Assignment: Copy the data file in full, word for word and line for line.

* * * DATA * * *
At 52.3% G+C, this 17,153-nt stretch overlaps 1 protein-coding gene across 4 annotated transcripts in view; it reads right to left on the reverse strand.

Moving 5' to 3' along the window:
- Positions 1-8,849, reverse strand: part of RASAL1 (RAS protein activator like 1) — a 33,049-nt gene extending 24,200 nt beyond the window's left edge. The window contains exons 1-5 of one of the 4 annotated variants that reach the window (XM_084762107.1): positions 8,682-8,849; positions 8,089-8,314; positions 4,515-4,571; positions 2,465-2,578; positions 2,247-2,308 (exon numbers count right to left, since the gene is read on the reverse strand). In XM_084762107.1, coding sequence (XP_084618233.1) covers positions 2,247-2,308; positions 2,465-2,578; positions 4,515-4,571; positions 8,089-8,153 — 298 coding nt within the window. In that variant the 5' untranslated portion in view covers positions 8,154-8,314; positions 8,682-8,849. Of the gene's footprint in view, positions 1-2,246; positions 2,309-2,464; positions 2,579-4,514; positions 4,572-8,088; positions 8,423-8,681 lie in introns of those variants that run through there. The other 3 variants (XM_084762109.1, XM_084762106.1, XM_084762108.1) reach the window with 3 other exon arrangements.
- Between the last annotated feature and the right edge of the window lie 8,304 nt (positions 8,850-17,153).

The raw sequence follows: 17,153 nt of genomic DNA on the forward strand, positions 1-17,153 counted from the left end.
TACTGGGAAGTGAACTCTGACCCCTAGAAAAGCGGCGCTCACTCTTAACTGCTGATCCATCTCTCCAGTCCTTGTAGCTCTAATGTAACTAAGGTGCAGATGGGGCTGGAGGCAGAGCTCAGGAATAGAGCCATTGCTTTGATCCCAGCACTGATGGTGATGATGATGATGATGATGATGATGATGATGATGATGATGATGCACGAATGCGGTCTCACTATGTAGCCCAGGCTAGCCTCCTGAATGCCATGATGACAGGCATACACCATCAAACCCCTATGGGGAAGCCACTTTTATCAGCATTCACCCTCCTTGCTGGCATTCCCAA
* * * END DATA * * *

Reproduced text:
At 52.3% G+C, this 17,153-nt stretch overlaps 1 protein-coding gene across 4 annotated transcripts in view; it reads right to left on the reverse strand.

Moving 5' to 3' along the window:
- Positions 1-8,849, reverse strand: part of RASAL1 (RAS protein activator like 1) — a 33,049-nt gene extending 24,200 nt beyond the window's left edge. The window contains exons 1-5 of one of the 4 annotated variants that reach the window (XM_084762107.1): positions 8,682-8,849; positions 8,089-8,314; positions 4,515-4,571; positions 2,465-2,578; positions 2,247-2,308 (exon numbers count right to left, since the gene is read on the reverse strand). In XM_084762107.1, coding sequence (XP_084618233.1) covers positions 2,247-2,308; positions 2,465-2,578; positions 4,515-4,571; positions 8,089-8,153 — 298 coding nt within the window. In that variant the 5' untranslated portion in view covers positions 8,154-8,314; positions 8,682-8,849. Of the gene's footprint in view, positions 1-2,246; positions 2,309-2,464; positions 2,579-4,514; positions 4,572-8,088; positions 8,423-8,681 lie in introns of those variants that run through there. The other 3 variants (XM_084762109.1, XM_084762106.1, XM_084762108.1) reach the window with 3 other exon arrangements.
- Between the last annotated feature and the right edge of the window lie 8,304 nt (positions 8,850-17,153).

The raw sequence follows: 17,153 nt of genomic DNA on the forward strand, positions 1-17,153 counted from the left end.
TACTGGGAAGTGAACTCTGACCCCTAGAAAAGCGGCGCTCACTCTTAACTGCTGATCCATCTCTCCAGTCCTTGTAGCTCTAATGTAACTAAGGTGCAGATGGGGCTGGAGGCAGAGCTCAGGAATAGAGCCATTGCTTTGATCCCAGCACTGATGGTGATGATGATGATGATGATGATGATGATGATGATGATGATGATGCACGAATGCGGTCTCACTATGTAGCCCAGGCTAGCCTCCTGAATGCCATGATGACAGGCATACACCATCAAACCCCTATGGGGAAGCCACTTTTATCAGCATTCACCCTCCTTGCTGGCATTCCCAA